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HOCl Controls Odors & Germs in the Bathroom – Part 1

HOCl Controls Odors & Germs in the Bathroom

Part 1

It is no secret that many people have a reluctance to use a toilet, latrine, or washroom if it smells bad – particularly with the odor of urine or feces. People often unconsciously associate a foul-smelling toilet facility with uncleanness, and in many people’s perceptions, uncleanness is closely linked to whether the facility is deemed safe to use. A significant amount of research has been conducted on this issue in a variety of places around the globe. Since the onset of the recent coronavirus pandemic, concern about how to manage the spread of disease-causing germs has been of paramount concern. A recent University of Washington laboratory study was set up to measure the effectiveness of using one treatment to address both issues – the bad odor and the disease-causing germs potentially found in toilet facilities. The researchers chose HOCl as the treatment. Part 1 deals with controlling the bad odor.

Researchers have known for many years that p-cresol, dimethyl trisulfide (DMTS), dimethyl disulfide (DMDS), indole, and butyric acid were the chemical compounds that caused the foul smell in toilet facilities. Prior to their study, they theorized that the HOCl would interact with the smell-causing compounds and disrupt their structure. They felt if they could modify these compounds sufficiently with HOCl, then it might be possible to control the bad odors, and in this way, alleviate the negative perceptions of the people using the toilet facility.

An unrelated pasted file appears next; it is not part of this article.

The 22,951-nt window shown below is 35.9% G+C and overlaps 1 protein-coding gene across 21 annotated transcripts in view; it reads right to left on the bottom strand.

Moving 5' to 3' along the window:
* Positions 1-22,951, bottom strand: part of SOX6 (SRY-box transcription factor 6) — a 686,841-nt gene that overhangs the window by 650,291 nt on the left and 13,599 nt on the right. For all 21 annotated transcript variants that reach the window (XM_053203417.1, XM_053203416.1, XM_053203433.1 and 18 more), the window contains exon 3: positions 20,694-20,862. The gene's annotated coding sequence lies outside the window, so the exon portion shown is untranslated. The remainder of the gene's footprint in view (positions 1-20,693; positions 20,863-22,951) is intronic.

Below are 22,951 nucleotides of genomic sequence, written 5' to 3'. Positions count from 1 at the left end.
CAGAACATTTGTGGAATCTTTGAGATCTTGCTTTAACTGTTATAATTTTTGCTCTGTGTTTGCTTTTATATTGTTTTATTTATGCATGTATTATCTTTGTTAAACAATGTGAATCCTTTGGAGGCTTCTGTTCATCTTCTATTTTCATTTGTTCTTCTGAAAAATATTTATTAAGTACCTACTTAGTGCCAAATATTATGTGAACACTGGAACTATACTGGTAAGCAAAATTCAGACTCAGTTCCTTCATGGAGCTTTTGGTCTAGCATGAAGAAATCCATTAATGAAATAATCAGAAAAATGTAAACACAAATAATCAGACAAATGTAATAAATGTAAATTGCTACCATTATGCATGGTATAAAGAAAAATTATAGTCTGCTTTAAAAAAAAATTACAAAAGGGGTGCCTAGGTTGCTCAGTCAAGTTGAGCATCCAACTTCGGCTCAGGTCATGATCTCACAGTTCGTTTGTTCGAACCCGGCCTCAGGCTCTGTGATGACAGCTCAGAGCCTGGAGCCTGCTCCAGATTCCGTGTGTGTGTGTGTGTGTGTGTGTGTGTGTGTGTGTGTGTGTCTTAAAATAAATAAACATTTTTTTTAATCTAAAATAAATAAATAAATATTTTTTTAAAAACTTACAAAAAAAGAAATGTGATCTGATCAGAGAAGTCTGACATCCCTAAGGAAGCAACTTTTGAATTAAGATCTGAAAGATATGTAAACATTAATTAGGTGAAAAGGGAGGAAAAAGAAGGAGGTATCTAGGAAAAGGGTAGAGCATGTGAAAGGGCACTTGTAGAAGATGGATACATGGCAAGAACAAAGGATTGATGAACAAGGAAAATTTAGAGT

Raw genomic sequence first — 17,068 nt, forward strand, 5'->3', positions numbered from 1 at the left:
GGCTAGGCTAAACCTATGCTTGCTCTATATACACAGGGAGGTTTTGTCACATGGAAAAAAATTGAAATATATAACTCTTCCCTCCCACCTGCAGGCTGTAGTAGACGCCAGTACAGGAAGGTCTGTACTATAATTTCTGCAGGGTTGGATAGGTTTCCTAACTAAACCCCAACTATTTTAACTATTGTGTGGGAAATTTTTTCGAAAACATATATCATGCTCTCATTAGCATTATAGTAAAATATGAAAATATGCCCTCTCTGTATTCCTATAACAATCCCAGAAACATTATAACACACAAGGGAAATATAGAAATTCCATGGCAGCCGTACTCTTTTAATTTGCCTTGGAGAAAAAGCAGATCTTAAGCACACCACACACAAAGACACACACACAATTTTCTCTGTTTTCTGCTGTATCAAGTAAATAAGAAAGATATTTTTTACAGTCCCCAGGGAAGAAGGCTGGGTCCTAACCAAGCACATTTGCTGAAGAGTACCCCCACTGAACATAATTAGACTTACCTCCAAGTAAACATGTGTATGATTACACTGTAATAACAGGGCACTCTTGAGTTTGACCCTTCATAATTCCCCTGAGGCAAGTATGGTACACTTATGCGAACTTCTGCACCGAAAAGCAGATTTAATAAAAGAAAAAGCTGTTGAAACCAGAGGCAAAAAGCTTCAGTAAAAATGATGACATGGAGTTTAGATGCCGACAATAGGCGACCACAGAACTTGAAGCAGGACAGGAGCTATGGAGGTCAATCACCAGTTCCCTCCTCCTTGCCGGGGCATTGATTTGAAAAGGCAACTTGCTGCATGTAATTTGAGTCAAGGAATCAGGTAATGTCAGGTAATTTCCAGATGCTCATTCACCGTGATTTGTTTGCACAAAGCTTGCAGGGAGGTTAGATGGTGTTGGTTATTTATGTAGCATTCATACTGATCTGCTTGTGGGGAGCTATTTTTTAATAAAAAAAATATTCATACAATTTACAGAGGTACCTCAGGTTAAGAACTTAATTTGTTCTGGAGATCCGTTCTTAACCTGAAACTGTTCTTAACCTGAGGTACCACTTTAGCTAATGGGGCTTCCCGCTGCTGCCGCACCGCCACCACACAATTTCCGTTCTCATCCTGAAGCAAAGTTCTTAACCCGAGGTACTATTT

In order to test their theories, the researchers simulated a smelly toilet environment in a laboratory setting. Through a variety of tests, the researchers concluded with a high degree of certainty that HOCl modified these smell-causing compounds sufficiently for these odors to be barely detectable – all within 5 minutes of application. As with HOCl applications in other settings, there are no safety concerns with using it in bathroom facilities. Research has validated HOCL as a non-toxic, non-irritating, and eco-friendly disinfectant and sanitizer. Ideas for this blog were gathered from here. Part 2 deals with controlling disease-causing germs.